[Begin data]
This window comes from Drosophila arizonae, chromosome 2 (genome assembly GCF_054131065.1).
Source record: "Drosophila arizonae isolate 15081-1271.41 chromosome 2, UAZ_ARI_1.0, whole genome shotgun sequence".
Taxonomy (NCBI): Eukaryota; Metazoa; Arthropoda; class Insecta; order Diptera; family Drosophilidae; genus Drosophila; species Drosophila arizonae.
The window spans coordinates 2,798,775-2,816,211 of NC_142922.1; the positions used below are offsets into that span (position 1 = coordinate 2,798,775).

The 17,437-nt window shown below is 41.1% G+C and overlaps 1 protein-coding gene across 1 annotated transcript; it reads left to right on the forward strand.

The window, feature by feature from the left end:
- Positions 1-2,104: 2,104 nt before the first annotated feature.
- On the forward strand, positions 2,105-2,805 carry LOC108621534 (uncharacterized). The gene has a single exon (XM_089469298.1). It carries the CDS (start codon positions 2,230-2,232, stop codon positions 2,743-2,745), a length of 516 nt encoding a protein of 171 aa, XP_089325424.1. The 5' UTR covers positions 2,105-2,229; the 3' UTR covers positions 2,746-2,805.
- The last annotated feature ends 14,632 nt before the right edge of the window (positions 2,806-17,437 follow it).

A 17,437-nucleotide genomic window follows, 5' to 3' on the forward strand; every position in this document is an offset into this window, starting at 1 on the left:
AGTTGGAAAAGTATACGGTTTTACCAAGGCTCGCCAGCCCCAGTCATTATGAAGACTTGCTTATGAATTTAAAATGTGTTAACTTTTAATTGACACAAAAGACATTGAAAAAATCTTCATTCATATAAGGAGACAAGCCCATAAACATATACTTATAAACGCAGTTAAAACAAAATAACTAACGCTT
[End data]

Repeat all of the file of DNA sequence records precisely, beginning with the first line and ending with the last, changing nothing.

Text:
This window comes from Drosophila arizonae, chromosome 2 (genome assembly GCF_054131065.1).
Source record: "Drosophila arizonae isolate 15081-1271.41 chromosome 2, UAZ_ARI_1.0, whole genome shotgun sequence".
Taxonomy (NCBI): Eukaryota; Metazoa; Arthropoda; class Insecta; order Diptera; family Drosophilidae; genus Drosophila; species Drosophila arizonae.
The window spans coordinates 2,798,775-2,816,211 of NC_142922.1; the positions used below are offsets into that span (position 1 = coordinate 2,798,775).

The 17,437-nt window shown below is 41.1% G+C and overlaps 1 protein-coding gene across 1 annotated transcript; it reads left to right on the forward strand.

The window, feature by feature from the left end:
- Positions 1-2,104: 2,104 nt before the first annotated feature.
- On the forward strand, positions 2,105-2,805 carry LOC108621534 (uncharacterized). The gene has a single exon (XM_089469298.1). It carries the CDS (start codon positions 2,230-2,232, stop codon positions 2,743-2,745), a length of 516 nt encoding a protein of 171 aa, XP_089325424.1. The 5' UTR covers positions 2,105-2,229; the 3' UTR covers positions 2,746-2,805.
- The last annotated feature ends 14,632 nt before the right edge of the window (positions 2,806-17,437 follow it).

A 17,437-nucleotide genomic window follows, 5' to 3' on the forward strand; every position in this document is an offset into this window, starting at 1 on the left:
AGTTGGAAAAGTATACGGTTTTACCAAGGCTCGCCAGCCCCAGTCATTATGAAGACTTGCTTATGAATTTAAAATGTGTTAACTTTTAATTGACACAAAAGACATTGAAAAAATCTTCATTCATATAAGGAGACAAGCCCATAAACATATACTTATAAACGCAGTTAAAACAAAATAACTAACGCTT